|Birth name||Shane Patrick Lysaght MacGowan|
25 December 1957 |
Pembury, Kent, United Kingdom
|Genres||Punk rock, Celtic punk, folk punk|
|Instruments||Vocals, Guitar, harmonica, banjo, bodhrán, piano|
|Associated acts||The Pogues, Shane MacGowan and The Popes, The Nipple Erectors|
Shane Patrick Lysaght MacGowan (born 25 December 1957) is an Irish musician and singer, best known as the lead singer and songwriter of Celtic trad punk band the Pogues. He was also a member of the Nipple Erectors and Shane MacGowan and the Popes, as well as producing his own solo material and working on collaborations with artists such as Kirsty MacColl, Joe Strummer, Nick Cave, Steve Earle, and Sinéad O'Connor.
- 1 Early life
- 2 Career
- 3 Personal life
- 4 Selected discography
- 5 Filmography
- 6 References
- 7 External links
MacGowan was born on Christmas Day in Pembury, Kent, England, in 1957, to Irish parents. MacGowan spent his early childhood in Tipperary, Ireland before his family moved back to England when he was six and a half. He lived in many parts of the south-east, including Brighton and London.
MacGowan's father, Maurice, worked for a department store. MacGowan's mother, Therese, was a singer and traditional Irish dancer, and had worked as a model in Dublin. In 1971, after attending Holmewood House School at Langton Green, Tunbridge Wells, MacGowan earned a literature scholarship and was accepted into Westminster School. He was found in possession of drugs and was expelled in his second year.
MacGowan got his first taste of fame in 1976 at a concert by British punk band The Clash, when his earlobe was damaged by Jane Crockford, later to be a member of Mo-dettes. A photographer snapped a picture of him covered in blood and it made the papers, with the headline "Cannibalism at Clash Gig". Shortly after this, he formed his own punk rock band, The Nipple Erectors, later renamed "The Nips".
1982–1991: leading The Pogues
MacGowan drew upon his Irish heritage when founding The Pogues and changed his early "punk" voice for a more authentic sound with tutoring from his extended family. Many of his songs are influenced by Irish nationalism, Irish history, the experiences of the Irish in London and the United States, and London life in general. These influences are documented in the biography, Rake at the Gates of Hell: Shane MacGowan in Context. MacGowan has often cited the 19th-century Irish poet James Clarence Mangan and playwright Brendan Behan as influences.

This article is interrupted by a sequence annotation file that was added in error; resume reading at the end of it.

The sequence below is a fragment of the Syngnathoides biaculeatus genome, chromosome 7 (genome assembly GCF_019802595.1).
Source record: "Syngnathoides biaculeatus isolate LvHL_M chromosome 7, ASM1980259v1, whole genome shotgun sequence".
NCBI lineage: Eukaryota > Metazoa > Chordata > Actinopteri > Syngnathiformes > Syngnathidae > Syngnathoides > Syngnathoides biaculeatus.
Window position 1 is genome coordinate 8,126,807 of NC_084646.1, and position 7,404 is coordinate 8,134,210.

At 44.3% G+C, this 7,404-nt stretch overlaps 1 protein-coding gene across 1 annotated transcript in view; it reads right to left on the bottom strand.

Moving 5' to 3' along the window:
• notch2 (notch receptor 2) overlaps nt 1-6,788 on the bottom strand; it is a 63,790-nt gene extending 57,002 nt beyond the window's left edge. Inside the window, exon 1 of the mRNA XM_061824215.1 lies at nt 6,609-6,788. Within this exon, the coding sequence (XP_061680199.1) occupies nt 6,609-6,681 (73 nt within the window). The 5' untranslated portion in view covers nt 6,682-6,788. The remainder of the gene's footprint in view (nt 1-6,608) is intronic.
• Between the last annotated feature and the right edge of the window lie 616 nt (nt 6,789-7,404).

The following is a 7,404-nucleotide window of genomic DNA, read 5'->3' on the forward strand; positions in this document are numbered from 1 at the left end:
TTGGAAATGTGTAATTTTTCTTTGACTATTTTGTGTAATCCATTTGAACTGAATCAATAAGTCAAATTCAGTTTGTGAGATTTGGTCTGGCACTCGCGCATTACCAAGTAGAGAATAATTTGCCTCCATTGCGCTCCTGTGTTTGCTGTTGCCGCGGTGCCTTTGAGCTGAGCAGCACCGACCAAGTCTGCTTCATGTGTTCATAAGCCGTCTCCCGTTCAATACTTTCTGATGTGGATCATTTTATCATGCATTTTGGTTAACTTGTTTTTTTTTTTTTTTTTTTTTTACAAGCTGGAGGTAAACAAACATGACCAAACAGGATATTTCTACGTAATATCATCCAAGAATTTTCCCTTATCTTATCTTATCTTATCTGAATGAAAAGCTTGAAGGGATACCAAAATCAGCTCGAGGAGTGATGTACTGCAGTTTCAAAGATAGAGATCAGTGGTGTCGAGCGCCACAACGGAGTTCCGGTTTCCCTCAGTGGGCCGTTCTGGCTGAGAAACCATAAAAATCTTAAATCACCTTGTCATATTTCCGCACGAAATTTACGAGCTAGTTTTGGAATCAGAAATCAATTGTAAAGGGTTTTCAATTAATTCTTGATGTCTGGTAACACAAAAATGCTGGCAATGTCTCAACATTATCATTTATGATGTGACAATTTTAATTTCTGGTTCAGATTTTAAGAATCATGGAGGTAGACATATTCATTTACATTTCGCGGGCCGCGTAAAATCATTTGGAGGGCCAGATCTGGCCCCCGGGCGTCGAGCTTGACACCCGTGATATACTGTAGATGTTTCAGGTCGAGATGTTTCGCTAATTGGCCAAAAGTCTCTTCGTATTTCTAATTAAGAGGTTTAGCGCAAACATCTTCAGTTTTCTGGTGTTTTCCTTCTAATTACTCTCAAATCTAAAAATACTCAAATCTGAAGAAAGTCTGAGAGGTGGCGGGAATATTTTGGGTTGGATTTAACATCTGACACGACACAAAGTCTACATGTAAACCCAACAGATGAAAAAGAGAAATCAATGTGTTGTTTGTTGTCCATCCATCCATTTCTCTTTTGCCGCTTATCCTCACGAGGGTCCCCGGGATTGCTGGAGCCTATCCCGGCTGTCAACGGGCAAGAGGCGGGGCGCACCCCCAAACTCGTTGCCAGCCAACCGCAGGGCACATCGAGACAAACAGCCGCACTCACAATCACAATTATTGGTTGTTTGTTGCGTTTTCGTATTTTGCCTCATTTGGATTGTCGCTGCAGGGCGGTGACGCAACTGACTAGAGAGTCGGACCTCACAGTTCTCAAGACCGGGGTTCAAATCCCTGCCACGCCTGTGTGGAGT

Between 1985 and 1987, he co-wrote what is perhaps his best-known song, "Fairytale of New York", which he performed with Kirsty MacColl. In the coming years MacGowan and The Pogues released several albums.
In 1997, MacGowan appeared on Lou Reed's "Perfect Day", covered by numerous artists in aid of Children in Need. It was the UK's number one single for three weeks, in two separate spells. Selling over a million copies, the record contributed £2,125,000 to the charity's highest fundraising total in six years.
1992–2005: a new band, Shane MacGowan and The Popes
After The Pogues threw MacGowan out for unprofessional behaviour, he formed a new band, Shane MacGowan and The Popes, recording two studio albums, a live album, three tracks on The Popes Outlaw Heaven (2010) and a live DVD, and touring internationally.
From December 2003 up to May 2005, Shane MacGowan & The Popes toured extensively in UK/Ireland/Europe.
In 2010, MacGowan offered a piece of unusual art to the ISPCC (Irish Society for the Prevention of Cruelty to Children) to auction off to support their services to children. It ended up fetching €1,602 for the charity.
2001–2009: return to The Pogues
The Pogues and MacGowan reformed for a sell-out tour in 2001 and each year from 2004 to 2009 for further tours, including headline slots at Guilfest in England and the Azkena Rock Festival in Basque Country.
In May 2005, MacGowan rejoined The Pogues permanently.
In 2005, The Pogues re-released "Fairytale of New York" to raise funds for the Justice For Kirsty Campaign and Crisis at Christmas. The single was the best-selling festive-themed single of 2005, reaching number 2 in the UK Charts.